Panthers shut down Lions' scoring star, cruise in 2nd half to 9-0 start


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The discussion about the Pitt men's basketball team this season has been mostly about its impressive shooting and quicker tempo offensively.

But the Panthers issued a reminder Friday to those who might have forgotten that the program under coach Jamie Dixon was built on great defense, and they put it on full display -- at least for 30 minutes -- against Loyola Marymount.

Pitt set out to contain Loyola standout guard Anthony Ireland, and did so for a long portion of the game, then cruised to an easy 85-68 victory against the Lions in front of a crowd of 8,049 at Petersen Events Center.

Ireland scored 20 points, one above his season average, but 14 of those came in the final 11 minutes when the Panthers (9-0) had built a 19-point lead and were mostly playing reserves.

Ireland also needed 17 shots to get to 20 points -- he was 7 of 17 -- and the Lions' other main scorer, Evan Payne, was 5 of 14.

Dixon said Thursday that stopping Ireland was going to be a point of emphasis after the Panthers had gotten torched by guard Tim Frazier in a victory against Penn State.

He was, however, a little less enthusiastic about some of his reserves in the second half, when Ireland scored most of his points.

"I thought we did a good job, I was really trying to emphasize to our guys to keep [Ireland] below his average," Dixon said. "I was trying to motivate guys and keep them focused on it, but it can be tough when you have such a big lead. For the most part, we did a pretty good job of keeping him out of the lane. Our defense was pretty good but we made some mental mistakes and we have to get better.

"But Ireland is a guy who can score, and we are trying to use that [when Pitt's in control] to get those young guys better," Dixon said. "We need Chris Jones and Josh Newkirk to become better defenders so we can become a better team. And that was their time, their opportunity to show us. I was trying to stress to them, 'Show us you can do it now against a really good player.'

"I wanted them to be as motivated as I was to keep him below his average, I wanted them to take pride in it but I don't think they were as concerned as I seemed to be about. I take things like that more personal."

Cameron Wright, who was one of five Panthers in double figures and led them with 14 points, said that the offense and shooting is nice for people to talk about, but defense is what really matters. And while he was happy with how they started the game, he didn't like how they finished it.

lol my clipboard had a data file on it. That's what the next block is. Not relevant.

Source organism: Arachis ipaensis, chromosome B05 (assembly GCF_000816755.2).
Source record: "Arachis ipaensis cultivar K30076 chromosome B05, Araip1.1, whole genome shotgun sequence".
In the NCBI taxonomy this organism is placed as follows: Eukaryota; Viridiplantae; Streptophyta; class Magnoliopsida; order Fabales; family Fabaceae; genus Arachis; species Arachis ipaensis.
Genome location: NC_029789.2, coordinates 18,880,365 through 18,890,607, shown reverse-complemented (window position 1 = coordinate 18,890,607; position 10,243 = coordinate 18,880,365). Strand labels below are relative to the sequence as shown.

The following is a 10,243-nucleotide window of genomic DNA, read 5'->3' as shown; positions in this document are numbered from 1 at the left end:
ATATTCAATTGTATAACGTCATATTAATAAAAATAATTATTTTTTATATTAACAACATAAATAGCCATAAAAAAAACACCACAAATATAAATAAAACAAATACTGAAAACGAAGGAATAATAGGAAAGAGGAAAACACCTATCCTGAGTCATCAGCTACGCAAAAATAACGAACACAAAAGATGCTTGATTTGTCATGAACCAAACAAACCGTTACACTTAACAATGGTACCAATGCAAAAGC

"When you are up big it can be hard to maintain the intensity level in these games, especially when it is still early in the season, and that is something we have to work on," Wright said. "[Ireland] was 7 of 17, so we did a good of making him work. He is a good player, but we did a pretty good job especially when you see their other guy [Payne] was 5 of 14.

"But defense is still what our coaches preach, it is defense first. You can't talk about the offense if you don't talk about our defense first, and going into every game we always talk first about our defensive principles."

Loyola (6-3) did outrebound the Panthers, 37-35, but Pitt held the Lions to their season-low in points (68). They also were only 26 of 67 from the field (38.8 percent) and 3 of 12 from the 3-point line (25 percent).

Ireland said he knew it would be a grind to get his points and acknowledged the Panthers had a good game plan, but said he didn't shoot as well as he needed to and wasn't as aggressive as he needed to be early in the game.

"Their defense didn't bother me throughout the first half and second half. I was trying to pick my spots and get my teammates involved more," Ireland said. "But they did a good defensive job on me, they played well, but I have to do a better job. Coach stressed to us they would be pretty physical."

Loyola coach Max Good said that Pitt was as good as advertised in terms of their strength and how physical they play. He was not happy that the Panthers shot so many free throws (15) in the first half.

He said the new rules interpretations have changed the game and made it much tougher to defend teams, especially when they are bigger and more athletic like the Panthers.

"I'd really like to apologize to Pitt's players for being so rough on them in the first half that they had to shoot so many free throws," Good said. "That's sarcasm."

Pitt again was balanced in scoring, with five players reaching double figures. Besides Wright, Durand Johnson and Talib Zanna each had 12, and Michael Young and Lamar Patterson added 10.

The Panthers are off for a week for finals and will not play again until next Saturday at home against Youngstown State.

Paul Zeise: pzeise@post-gazette.com, 412-263-1720 and Twitter @paulzeise.


First Published December 6, 2013 10:19 PM

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